After the 2008 Financial Crisis, for example, there was a move to take Credit Default Swaps (CDS) to exchanges, rather than letting the market go over the counter (OTC). Every few years, ideas are floated about trading bonds on exchanges (rather than OTC, like they are now), and the blame falls on “greedy bankers who don’t want to let go of control”.

There is an excellent podcast by Bloomberg Odd Lots where Chris White, a former Goldman Sachs banker, talks about how the equity markets went electronic in the 1970s with NASDAQ, and how the “big bang” in the UK markets propelled equities into electronic trading everywhere.

A lot of these ideas have also been discussed in my book on market design

In any case, I think I have the perfect explanation of why bond trading on exchanges hasn’t really taken off. To understand this, let’s look at another market that I discussed extensively in my book – the market for relationships (that chapter has been extracted in Mint).

The market for relationships is in the news thanks to this Netflix documentary called Indian Matchmaking. I started watching it on a whim on Saturday night, and I got so addicted to it that yesterday I postponed my work to late night so that I could finish the show instead.

Marriage can be thought of as a sale of “50% of the rest of your life“, paid for by 50% of the rest of someone else’s life.

There are two ways you can go about it – either “over the counter” (finding a partner by yourself) or “exchange traded” (said exchange could be anything from newspaper classifieds to Tinder to Shaadi.com). Brokers are frequently used in the OTC market – either parents or friends (who set you up) or priests.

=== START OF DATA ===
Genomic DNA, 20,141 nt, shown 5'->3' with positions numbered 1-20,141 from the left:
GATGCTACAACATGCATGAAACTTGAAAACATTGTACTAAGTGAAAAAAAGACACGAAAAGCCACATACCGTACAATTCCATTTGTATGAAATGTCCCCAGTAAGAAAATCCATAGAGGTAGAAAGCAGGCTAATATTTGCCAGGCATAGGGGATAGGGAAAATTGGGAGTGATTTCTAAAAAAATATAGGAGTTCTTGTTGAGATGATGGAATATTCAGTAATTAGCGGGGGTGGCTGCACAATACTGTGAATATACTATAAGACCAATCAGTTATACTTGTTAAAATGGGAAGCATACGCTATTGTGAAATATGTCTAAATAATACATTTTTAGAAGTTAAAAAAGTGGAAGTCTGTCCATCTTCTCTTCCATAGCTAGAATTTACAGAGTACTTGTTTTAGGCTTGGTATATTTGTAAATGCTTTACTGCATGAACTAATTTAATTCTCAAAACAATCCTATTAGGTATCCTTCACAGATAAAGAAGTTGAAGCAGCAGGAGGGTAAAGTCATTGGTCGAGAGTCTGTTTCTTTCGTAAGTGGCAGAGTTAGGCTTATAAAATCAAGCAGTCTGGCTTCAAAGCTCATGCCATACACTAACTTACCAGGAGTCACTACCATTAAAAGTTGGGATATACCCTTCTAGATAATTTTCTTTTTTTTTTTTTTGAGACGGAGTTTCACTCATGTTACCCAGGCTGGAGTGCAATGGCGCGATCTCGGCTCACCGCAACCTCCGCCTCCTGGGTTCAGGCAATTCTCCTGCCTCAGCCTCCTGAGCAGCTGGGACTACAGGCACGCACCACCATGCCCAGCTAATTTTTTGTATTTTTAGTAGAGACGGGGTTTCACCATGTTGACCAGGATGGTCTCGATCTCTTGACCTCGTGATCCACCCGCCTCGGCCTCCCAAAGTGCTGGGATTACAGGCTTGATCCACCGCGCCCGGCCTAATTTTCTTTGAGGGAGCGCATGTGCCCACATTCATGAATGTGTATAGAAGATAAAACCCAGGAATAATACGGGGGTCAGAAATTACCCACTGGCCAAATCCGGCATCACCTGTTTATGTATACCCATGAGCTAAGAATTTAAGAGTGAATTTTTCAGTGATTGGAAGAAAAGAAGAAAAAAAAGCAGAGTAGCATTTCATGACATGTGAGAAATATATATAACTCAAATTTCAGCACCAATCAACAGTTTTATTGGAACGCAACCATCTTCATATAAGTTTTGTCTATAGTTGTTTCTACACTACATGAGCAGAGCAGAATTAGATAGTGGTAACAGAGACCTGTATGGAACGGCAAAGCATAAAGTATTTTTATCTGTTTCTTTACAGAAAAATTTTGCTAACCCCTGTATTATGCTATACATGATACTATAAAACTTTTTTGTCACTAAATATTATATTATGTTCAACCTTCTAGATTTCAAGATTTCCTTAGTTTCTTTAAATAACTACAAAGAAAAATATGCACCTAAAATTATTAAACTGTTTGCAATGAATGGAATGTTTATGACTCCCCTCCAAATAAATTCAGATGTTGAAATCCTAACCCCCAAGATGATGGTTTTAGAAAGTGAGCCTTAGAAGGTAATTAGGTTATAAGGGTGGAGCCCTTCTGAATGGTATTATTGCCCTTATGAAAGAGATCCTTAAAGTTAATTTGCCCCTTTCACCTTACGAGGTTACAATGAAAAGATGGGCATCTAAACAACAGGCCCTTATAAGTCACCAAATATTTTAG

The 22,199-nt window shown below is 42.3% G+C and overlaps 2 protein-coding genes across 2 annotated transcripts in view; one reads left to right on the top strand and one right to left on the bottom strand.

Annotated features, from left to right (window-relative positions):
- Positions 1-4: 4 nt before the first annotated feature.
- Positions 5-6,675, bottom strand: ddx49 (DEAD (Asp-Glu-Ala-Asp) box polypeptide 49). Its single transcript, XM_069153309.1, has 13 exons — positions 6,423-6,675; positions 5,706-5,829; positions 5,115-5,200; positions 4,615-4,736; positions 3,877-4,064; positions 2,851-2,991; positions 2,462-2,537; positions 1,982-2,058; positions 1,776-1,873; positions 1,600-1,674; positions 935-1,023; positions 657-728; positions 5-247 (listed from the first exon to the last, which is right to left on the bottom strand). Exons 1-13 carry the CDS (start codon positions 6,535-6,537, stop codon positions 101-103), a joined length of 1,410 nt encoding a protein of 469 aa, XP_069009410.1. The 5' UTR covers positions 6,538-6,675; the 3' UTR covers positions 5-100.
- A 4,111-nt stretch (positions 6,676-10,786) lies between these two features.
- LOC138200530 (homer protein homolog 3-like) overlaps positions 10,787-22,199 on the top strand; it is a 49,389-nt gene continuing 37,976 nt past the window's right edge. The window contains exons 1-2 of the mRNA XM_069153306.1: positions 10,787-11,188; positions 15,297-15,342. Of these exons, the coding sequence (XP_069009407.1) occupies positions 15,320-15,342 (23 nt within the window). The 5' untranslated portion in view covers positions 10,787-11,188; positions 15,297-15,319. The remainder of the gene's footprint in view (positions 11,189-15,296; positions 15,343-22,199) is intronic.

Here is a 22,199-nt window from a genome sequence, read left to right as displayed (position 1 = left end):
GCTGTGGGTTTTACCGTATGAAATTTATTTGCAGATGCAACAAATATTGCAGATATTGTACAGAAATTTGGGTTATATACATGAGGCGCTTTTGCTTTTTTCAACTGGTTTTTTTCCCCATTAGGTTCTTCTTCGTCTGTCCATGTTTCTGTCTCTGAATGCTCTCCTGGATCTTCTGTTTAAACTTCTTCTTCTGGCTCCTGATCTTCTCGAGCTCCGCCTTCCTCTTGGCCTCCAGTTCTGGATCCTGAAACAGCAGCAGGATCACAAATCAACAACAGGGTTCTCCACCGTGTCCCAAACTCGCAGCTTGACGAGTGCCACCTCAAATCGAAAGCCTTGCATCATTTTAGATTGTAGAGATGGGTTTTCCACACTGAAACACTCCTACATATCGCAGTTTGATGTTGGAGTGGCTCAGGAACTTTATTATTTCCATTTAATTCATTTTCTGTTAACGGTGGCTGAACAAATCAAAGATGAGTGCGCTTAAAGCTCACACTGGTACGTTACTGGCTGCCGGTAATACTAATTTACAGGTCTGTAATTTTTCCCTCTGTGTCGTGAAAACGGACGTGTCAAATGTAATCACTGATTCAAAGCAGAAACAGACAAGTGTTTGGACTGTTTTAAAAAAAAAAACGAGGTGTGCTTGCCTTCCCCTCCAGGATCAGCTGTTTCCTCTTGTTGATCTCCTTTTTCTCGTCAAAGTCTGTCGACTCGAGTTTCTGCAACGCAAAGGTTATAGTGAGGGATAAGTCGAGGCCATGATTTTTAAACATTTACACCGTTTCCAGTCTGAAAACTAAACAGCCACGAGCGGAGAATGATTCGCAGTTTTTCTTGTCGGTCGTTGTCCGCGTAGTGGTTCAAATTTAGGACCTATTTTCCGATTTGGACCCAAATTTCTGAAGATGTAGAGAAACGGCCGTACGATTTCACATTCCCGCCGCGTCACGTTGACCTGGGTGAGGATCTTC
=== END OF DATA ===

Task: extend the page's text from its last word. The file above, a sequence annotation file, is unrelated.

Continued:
The general rule of markets is that the more bespoke (or “weird” or “unusual”) an instrument is, the better the likelihood of finding a match in the OTC markets than on exchanges. The reason is simple – for an exchange to exist, the commodity being traded needs to be a commodity.

Read any literature on agricultural markets, for example, and they all talk about “assaying” and “grading” the commodities. The basic idea is that all goods being traded on a marketplace are close enough substitutes of each other that they can be interchanged for each other.

Equity shares, by definition, are commodities. Equity and index derivatives are commodities as well, easy enough to define. Commodities are, by definition, commodities. Bond futures are commodities, since they can be standardised on a small number of axes. We’ll come to bonds in a bit.

Coming back to relationship markets, the “exchanges” work best if you have very few idiosyncrasies, and can be defined fairly well in terms of a small number of variables. It also helps you to find a partner quicker in case many others in the market have similar attributes as you, which means that the market for “your type of people” becomes “liquid” (this is a recurring theme in my book).

However, in case you are either not easily describable by commonly used variables, or in case there are few others like you in the market, exchanges are likely to work less well for you. Either of these conditions makes you “illiquid”, and it is not a great idea to list an illiquid asset on an exchange.